115 The primary judge (see [76] hereof) found that in view of the contents of the pre-purchase report, retaining a painter without structural qualifications was not an adequate response to the foreseeable risk of injury posed by the balustrade. This was because although the lugs and posts may have been adequately treated by painting, nothing had been done about the bolts which would have become unsafe because of continuing corrosion/rust. His Honour found that it was not open to the appellants to assume that the work carried out by Mr Mesker as a painter had ensured the structural soundness of the balustrade (Red 54L – P).

116 The effect of the reasoning of the primary judge was to define the scope of the duty of care as requiring the appellants to ensure the structural stability of the balustrade before allowing guests to position themselves upon it. The basis for that obligation was the pre-purchase report of 2002. The references to obtaining expert opinion and disassembling and inspecting components were merely ways of achieving that result.

117 As can be seen, this reasoning gave rise to the very error which was identified in the statements of principle above. It, in effect, defined the duty by reference to breach of duty, i.e. by reference to what happened and ignored the proper inquiry which was a prospective one. It is the very error identified by the majority (Gummow, Hayne, Heydon and Callinan JJ) in Vairy. At first instance in Vairy the focus of the inquiry had been on the particular rock platform from which the plaintiff had dived and what, if any, remedial action should have been taken in relation to it. As the majority in the High Court made clear, the true inquiry was a consideration of the duty owed by the council, not just in respect of that rock platform but in respect of the whole 27kms of coastline for which it was responsible.

120 A statement of the duty of care should be at a high level of generality with amplification being by way of a statement of its content or scope. The following articulation of the duty was given by Dawson J in Northern Sandblasting Pty Ltd v Harris [1997] HCA 39; 188 CLR 313. Although the members of the High Court gave different reasons in that case, Gummow J agreed with that statement of duty and Gleeson CJ, McHugh, Gummow and Hayne JJ cited it with approval in Jones v Bartlett [2000] HCA 56; 205 CLR 166:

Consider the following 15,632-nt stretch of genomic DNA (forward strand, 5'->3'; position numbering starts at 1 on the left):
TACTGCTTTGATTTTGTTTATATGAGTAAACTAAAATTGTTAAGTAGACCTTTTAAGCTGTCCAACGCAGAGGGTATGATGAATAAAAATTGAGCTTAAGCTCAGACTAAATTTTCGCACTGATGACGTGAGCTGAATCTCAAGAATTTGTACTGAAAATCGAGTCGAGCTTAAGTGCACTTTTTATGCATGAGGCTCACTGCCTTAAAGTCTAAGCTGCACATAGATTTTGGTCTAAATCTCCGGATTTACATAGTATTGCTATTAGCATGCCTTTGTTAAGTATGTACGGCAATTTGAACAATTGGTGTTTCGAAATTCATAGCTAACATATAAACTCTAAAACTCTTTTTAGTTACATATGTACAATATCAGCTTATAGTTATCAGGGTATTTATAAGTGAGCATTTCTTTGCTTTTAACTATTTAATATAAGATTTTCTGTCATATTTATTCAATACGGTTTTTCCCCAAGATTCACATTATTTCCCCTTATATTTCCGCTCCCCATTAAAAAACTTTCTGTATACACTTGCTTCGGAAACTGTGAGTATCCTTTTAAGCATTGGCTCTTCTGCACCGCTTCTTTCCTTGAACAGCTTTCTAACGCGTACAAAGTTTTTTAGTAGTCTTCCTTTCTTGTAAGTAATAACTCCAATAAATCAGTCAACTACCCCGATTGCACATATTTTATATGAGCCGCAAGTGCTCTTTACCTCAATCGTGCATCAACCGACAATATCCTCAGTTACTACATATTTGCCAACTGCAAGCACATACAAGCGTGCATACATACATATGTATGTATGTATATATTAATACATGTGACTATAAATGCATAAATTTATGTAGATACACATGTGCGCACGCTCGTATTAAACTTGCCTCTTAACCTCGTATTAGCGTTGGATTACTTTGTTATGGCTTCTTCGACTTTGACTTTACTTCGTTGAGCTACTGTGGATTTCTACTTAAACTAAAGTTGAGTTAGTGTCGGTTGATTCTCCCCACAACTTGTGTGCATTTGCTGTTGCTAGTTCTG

“[The duty of care is] that which arises under the ordinary principles of the law of negligence, namely, a duty to take reasonable care to avoid foreseeable risk of injury to the respondent. The nature and extent of the duty in the particular instance depends upon the circumstances of the case.”

121    In Sakoua v Williams [2005] NSWCA 405; 64 NSWLR 588 at [9] Mason P quoted with approval a passage from the judgment of Hodgson JA (with whom Sheller and Bryson JJA agreed) in Ahluwalia and Ors v Robinson [2003] NSWCA 175, at [23] as follows:

“23   … Jones v Bartlett makes it clear that, in the absence of a contract supportive of a higher duty, the duty of a landlord in relation to the safety of premises does not in general require a landlord to commission experts to inspect premises to look for latent defects, nor is it a duty to make premises as safe as reasonable care can make them. In general terms, the duty of the landlord is to be determined by reference to foreseeable risk of harm and what a reasonable person would do in response to that risk.”